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Meet the Young Scientists tackling microplastic pollution on Irish farms

Their projects were part of the BT Young Scientist and Technology Exhibition.

Amelie Moore from St Gerard's, Wicklow
Amelie Moore from St Gerard's, Wicklow
Image: TheJournal.ie/Andrew Roberts

OVER 500 PROJECTS were on display at the BT Young Scientist and Technology Exhibition this week.

We talked to some students taking an interest in microplastics and their impact on Irish farms.

Last year saw the government begin drafting a bill to ban the sale, manufacture, import and export of products containing plastic microbeads, a type of microplastic.

Microplastics are small, barely visible pieces of plastic debris or waste. They’re usually so small that they can be ingested by animals or marine life and can accumulate in the digestive system resulting in intestinal blockages, starvation and malnutrition.

“If it can do that to an animal, what can it do to us,” said Macroom student Maria Cronin whose display stand ‘Do Farms in Ireland Contain Microplastics?’ aimed to highlight the issue.

The 14-year-old says she’s concerned that Irish farmers don’t know enough about the issue.

Last year, researchers from NUI Galway found almost three quarters of 233 deep water fish from the Northwest Atlantic Ocean had ingested plastic particles. 

Coming from a family of farmers, Cronin said most people think that microplastic and plastic waste is an issue that impacts the ocean and not streams or sources of water on farmland.

IMG_5640 Maria Cronin, St Mary's, Cork Source: TheJournal.ie/Andrew Roberts

She decided to look at two different farms and examine meal and water samples to test for the presence of microplastics. 

Every week over the month of November she collected samples and filtered them out using a pump. Then, using a microscope and a pair of tweezers, she tested the samples to determine if what was left was a microplastic.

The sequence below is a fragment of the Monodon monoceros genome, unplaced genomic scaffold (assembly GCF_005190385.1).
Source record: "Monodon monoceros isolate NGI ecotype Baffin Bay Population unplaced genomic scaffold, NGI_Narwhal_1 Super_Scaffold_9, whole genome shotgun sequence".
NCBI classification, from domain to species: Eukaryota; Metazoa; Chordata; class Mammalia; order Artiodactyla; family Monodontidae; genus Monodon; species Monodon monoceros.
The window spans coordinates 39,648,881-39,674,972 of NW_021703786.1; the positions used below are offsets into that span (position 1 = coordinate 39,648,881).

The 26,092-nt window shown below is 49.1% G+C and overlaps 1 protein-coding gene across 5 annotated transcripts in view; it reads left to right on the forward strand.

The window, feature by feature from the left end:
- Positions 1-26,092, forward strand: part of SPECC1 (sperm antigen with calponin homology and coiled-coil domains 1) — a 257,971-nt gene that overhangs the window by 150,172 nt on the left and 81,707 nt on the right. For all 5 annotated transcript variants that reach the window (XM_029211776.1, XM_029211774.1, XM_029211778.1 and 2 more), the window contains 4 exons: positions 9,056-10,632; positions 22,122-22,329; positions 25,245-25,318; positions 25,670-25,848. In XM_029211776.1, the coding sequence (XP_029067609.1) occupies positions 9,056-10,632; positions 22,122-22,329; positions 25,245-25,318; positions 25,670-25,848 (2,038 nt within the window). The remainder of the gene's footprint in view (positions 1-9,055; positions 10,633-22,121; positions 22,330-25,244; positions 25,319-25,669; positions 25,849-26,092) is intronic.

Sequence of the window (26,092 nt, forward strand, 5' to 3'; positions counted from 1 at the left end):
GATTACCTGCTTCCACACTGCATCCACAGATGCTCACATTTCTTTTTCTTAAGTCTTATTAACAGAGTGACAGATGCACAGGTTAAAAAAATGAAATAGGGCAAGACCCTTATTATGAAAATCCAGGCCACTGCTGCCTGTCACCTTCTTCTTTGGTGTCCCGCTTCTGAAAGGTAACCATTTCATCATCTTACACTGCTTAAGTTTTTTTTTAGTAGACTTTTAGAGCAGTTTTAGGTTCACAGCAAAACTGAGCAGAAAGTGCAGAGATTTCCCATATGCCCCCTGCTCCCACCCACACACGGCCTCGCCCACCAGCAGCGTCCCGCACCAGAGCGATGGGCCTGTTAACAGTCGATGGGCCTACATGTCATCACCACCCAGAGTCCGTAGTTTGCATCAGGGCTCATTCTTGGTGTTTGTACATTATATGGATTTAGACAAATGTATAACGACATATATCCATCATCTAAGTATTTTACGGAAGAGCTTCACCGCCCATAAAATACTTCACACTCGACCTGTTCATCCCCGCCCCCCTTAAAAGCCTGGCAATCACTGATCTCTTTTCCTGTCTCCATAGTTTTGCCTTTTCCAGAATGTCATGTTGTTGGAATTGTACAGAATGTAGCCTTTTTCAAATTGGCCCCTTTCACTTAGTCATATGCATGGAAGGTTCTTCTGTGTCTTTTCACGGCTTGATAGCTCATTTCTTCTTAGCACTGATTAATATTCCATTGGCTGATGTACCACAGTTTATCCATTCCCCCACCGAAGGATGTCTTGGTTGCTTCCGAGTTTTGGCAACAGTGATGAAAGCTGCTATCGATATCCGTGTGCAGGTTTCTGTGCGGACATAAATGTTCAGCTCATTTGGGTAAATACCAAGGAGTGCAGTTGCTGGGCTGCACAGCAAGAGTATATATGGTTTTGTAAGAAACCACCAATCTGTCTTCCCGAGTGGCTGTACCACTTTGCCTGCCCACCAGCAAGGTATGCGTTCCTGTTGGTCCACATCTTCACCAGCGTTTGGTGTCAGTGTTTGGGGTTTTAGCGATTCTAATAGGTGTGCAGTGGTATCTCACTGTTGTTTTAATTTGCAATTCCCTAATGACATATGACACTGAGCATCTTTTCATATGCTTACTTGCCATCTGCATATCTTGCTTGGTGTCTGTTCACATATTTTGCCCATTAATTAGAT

From all the water samples she collected she found all had a presence of some kind of microplastic. The meal rations on both farms showed microplastics cropping up every one to two samples.

Though a small sample size, she came to the exhibition in the hopes of getting the word out to farmers around Ireland of how these plastics could potentially impact on Ireland’s food chain.

Conducting a survey with 300 farmers in her area, she said 80% didn’t know what a microplastic was while 75% didn’t have water filtration systems on place on their farms that could potentially assist in filtering out plastics.

In June 2017, the Environmental Protection Agency published a report that found exposure to microplastics in drinking water and food prepared with contaminated water posed a risk to the health of the population and to wildlife.

A risk to Irish farms

Amelie Moore (13) from St Gerard’s School in Co Wicklow – who was also tackling microplastics at the BT Young Scientist Exhibition – said farming plastics can also impact livestock and on soil.

“I wanted to determine if plastics were breaking down in the field into microplastics,” she says. 

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Her project looked at plastics usually found on Irish farms like silage wraps and netting.

“Farming plastics are a vital part of farming business,” her project says. “But these can easily get mixed up into farmyard manure.”

She said these plastics can sometimes be harvested along with grass and make their way into feed for livestock.

Using an acidic water and vinegar mix, Moore created an experiment that simulated the movement and environment inside of a cow’s stomach to see how it would break down plastics. 

IMG_5722 Amelie Moore's samples from her project investigating microplastics on Irish farms. Source: TheJournal.ie/Andrew Roberts

From her second control sample she found that signs of plastics were detected and wouldn’t pass through a cow’s system properly. 

“I think that the results clearly show that we need to be concerned about plastics on our farms,” Moore said.

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